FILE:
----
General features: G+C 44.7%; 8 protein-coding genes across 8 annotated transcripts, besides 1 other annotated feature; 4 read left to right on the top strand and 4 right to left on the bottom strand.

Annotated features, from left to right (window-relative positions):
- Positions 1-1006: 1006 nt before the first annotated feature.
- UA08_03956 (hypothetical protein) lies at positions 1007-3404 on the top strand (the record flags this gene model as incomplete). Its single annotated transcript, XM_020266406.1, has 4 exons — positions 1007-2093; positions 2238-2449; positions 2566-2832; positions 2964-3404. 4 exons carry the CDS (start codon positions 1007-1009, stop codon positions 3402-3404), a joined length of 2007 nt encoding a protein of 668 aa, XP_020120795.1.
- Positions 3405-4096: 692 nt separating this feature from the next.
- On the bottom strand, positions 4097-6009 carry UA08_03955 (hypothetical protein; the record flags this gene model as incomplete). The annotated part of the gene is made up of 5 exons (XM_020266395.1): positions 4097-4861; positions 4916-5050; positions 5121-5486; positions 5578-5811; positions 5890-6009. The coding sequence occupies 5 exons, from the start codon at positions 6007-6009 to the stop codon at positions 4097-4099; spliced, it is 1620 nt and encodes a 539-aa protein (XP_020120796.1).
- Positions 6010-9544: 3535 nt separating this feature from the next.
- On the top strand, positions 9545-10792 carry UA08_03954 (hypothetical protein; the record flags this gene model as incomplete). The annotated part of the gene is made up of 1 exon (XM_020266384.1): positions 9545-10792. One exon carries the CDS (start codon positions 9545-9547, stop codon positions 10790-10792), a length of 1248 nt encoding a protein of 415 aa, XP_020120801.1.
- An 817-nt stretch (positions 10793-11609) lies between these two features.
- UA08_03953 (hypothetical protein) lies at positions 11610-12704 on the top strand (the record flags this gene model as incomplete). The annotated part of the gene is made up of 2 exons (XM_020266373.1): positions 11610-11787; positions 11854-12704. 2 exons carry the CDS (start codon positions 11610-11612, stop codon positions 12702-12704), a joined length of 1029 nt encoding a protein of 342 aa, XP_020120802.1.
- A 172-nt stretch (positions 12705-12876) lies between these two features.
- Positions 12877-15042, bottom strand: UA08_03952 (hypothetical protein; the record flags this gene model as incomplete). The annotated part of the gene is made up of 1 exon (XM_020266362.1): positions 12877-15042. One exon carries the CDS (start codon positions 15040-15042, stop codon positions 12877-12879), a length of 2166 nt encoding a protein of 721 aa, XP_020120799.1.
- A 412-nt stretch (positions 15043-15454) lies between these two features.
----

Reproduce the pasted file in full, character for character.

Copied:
General features: G+C 44.7%; 8 protein-coding genes across 8 annotated transcripts, besides 1 other annotated feature; 4 read left to right on the top strand and 4 right to left on the bottom strand.

Annotated features, from left to right (window-relative positions):
- Positions 1-1006: 1006 nt before the first annotated feature.
- UA08_03956 (hypothetical protein) lies at positions 1007-3404 on the top strand (the record flags this gene model as incomplete). Its single annotated transcript, XM_020266406.1, has 4 exons — positions 1007-2093; positions 2238-2449; positions 2566-2832; positions 2964-3404. 4 exons carry the CDS (start codon positions 1007-1009, stop codon positions 3402-3404), a joined length of 2007 nt encoding a protein of 668 aa, XP_020120795.1.
- Positions 3405-4096: 692 nt separating this feature from the next.
- On the bottom strand, positions 4097-6009 carry UA08_03955 (hypothetical protein; the record flags this gene model as incomplete). The annotated part of the gene is made up of 5 exons (XM_020266395.1): positions 4097-4861; positions 4916-5050; positions 5121-5486; positions 5578-5811; positions 5890-6009. The coding sequence occupies 5 exons, from the start codon at positions 6007-6009 to the stop codon at positions 4097-4099; spliced, it is 1620 nt and encodes a 539-aa protein (XP_020120796.1).
- Positions 6010-9544: 3535 nt separating this feature from the next.
- On the top strand, positions 9545-10792 carry UA08_03954 (hypothetical protein; the record flags this gene model as incomplete). The annotated part of the gene is made up of 1 exon (XM_020266384.1): positions 9545-10792. One exon carries the CDS (start codon positions 9545-9547, stop codon positions 10790-10792), a length of 1248 nt encoding a protein of 415 aa, XP_020120801.1.
- An 817-nt stretch (positions 10793-11609) lies between these two features.
- UA08_03953 (hypothetical protein) lies at positions 11610-12704 on the top strand (the record flags this gene model as incomplete). The annotated part of the gene is made up of 2 exons (XM_020266373.1): positions 11610-11787; positions 11854-12704. 2 exons carry the CDS (start codon positions 11610-11612, stop codon positions 12702-12704), a joined length of 1029 nt encoding a protein of 342 aa, XP_020120802.1.
- A 172-nt stretch (positions 12705-12876) lies between these two features.
- Positions 12877-15042, bottom strand: UA08_03952 (hypothetical protein; the record flags this gene model as incomplete). The annotated part of the gene is made up of 1 exon (XM_020266362.1): positions 12877-15042. One exon carries the CDS (start codon positions 15040-15042, stop codon positions 12877-12879), a length of 2166 nt encoding a protein of 721 aa, XP_020120799.1.
- A 412-nt stretch (positions 15043-15454) lies between these two features.